The following is a brief analysis of how issues may be successfully litigated for the legal rights of animals other than humans. As we who have spent a long time in the environmental industry in general and the environmental practice specifically see a few of our hopes and dreams come to fruition with greater societal awareness of the importance of environmental issues, those of us interested in litigating animal law struggle to fit the protection of non-humans into the greater perspective of protecting the planet.
Those with adjustable rate mortgages (“ARMs”) who made it through what seems to have been the worst part of the recent Recession are taking a deep breath in thanks of maintaining their homes from foreclosure either within or without Bankruptcy. It is good news, to be sure. But before uncorking that champaign, bear this in mind. Many economic experts who study these things forecast that a second wave of foreclosures and bankruptcies on the near horizon.
“Civil Litigation” seems to be an oxymoron. How can suing someone in any federal or state court be civil in any way, shape, or form be civil? In fact, in legal jargon most of litigation falls under the broad umbrella of “civil”. Most anything that is not criminal or domestic or probate is probably considered civil. Medical malpractice, common law torts such as breach of contract, defamation, negligence, intentional infliction of emotion distress, and unfair business practice are civil suits. The term “civil” is not always appropriate, as civil litigation can be contentious and painful to endure if you are on the defendant’s side and complex and time-intensive if you are on the plaintiff’s side. The following is how civil suits typically work.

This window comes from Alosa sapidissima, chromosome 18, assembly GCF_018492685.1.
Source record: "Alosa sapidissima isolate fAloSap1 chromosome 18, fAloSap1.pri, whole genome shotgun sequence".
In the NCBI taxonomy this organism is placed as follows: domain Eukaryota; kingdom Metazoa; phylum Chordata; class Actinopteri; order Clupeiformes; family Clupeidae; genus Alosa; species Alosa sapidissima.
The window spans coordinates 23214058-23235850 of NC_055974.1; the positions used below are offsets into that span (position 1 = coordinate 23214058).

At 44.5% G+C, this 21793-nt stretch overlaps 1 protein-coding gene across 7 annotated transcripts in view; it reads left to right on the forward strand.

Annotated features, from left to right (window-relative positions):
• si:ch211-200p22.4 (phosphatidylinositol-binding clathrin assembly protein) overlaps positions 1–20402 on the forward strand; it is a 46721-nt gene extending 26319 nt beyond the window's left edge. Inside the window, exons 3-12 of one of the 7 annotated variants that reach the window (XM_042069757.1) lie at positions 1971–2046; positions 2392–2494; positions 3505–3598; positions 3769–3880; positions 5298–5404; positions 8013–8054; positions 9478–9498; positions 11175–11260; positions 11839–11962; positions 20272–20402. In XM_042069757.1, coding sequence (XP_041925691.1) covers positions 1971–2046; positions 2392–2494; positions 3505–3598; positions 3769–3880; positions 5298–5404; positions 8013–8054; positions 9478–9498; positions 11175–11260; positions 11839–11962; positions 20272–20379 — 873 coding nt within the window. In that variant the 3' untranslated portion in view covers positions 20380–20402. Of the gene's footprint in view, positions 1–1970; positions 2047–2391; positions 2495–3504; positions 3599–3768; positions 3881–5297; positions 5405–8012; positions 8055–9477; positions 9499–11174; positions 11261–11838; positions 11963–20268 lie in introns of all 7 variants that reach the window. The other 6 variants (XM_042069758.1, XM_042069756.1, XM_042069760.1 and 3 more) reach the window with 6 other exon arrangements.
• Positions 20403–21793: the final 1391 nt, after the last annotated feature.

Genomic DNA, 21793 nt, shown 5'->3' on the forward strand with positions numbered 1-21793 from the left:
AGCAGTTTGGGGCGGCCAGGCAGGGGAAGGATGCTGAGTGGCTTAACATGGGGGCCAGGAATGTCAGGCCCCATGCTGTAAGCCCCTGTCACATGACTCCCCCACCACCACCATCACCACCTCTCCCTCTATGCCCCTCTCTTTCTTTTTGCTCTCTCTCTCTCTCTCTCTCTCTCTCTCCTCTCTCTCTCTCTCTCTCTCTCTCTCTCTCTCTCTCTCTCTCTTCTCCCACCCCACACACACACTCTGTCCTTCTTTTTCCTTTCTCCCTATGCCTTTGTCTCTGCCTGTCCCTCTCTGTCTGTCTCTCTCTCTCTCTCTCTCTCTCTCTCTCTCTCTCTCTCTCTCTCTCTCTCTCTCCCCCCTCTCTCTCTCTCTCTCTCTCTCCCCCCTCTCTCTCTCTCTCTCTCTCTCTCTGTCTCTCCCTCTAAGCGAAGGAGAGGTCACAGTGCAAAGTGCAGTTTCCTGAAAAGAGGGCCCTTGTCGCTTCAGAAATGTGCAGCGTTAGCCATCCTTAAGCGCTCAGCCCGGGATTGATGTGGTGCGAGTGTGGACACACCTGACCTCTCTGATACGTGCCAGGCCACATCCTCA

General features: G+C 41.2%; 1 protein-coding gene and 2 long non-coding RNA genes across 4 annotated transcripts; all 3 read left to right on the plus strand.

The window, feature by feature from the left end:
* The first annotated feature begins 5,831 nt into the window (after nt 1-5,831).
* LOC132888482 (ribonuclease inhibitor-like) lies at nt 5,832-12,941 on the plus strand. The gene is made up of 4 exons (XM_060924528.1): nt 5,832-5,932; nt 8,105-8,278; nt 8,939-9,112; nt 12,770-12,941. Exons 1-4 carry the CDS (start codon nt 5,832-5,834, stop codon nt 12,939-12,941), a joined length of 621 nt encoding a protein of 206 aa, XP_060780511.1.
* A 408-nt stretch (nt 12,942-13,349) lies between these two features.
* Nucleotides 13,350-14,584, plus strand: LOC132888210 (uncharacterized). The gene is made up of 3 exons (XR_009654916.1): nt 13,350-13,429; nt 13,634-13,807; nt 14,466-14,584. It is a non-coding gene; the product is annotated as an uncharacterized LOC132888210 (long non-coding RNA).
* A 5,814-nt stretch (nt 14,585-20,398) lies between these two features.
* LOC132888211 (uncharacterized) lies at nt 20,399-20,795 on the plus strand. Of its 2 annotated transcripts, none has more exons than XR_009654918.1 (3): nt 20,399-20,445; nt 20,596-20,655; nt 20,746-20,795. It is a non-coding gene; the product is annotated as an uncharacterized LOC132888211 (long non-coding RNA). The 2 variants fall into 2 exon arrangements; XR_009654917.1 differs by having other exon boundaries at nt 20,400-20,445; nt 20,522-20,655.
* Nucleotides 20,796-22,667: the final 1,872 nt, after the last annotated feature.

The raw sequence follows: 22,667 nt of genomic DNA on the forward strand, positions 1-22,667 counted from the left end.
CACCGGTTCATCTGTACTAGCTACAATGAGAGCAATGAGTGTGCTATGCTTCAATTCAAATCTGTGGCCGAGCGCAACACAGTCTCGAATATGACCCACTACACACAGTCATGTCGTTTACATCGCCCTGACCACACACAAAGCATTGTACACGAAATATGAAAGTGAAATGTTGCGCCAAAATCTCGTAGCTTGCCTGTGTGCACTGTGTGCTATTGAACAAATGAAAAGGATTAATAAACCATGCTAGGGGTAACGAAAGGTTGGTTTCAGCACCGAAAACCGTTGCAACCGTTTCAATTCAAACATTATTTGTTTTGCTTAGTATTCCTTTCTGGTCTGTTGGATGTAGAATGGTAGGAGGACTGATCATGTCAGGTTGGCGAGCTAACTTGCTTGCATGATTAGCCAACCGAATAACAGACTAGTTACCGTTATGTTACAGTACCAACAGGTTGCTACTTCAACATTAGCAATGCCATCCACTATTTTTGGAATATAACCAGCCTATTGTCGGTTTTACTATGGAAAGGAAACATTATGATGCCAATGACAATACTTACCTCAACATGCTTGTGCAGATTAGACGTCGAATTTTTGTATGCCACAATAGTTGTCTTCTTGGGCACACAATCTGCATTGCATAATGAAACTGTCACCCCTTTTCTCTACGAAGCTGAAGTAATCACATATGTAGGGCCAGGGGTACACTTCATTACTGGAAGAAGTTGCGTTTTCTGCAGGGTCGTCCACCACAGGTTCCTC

The evaluation of the validity of a civil lawsuit has a dual purpose. Many times at The Mark Bamberger Company I represent a “David” against a “Goliath”. This not always the case, but where it is, I often provide the option of doing the on contingency. That means that the client pays for the filing fee (typically between $200-350), along with depositional and expert witness fees down the road, but I pay for the rest.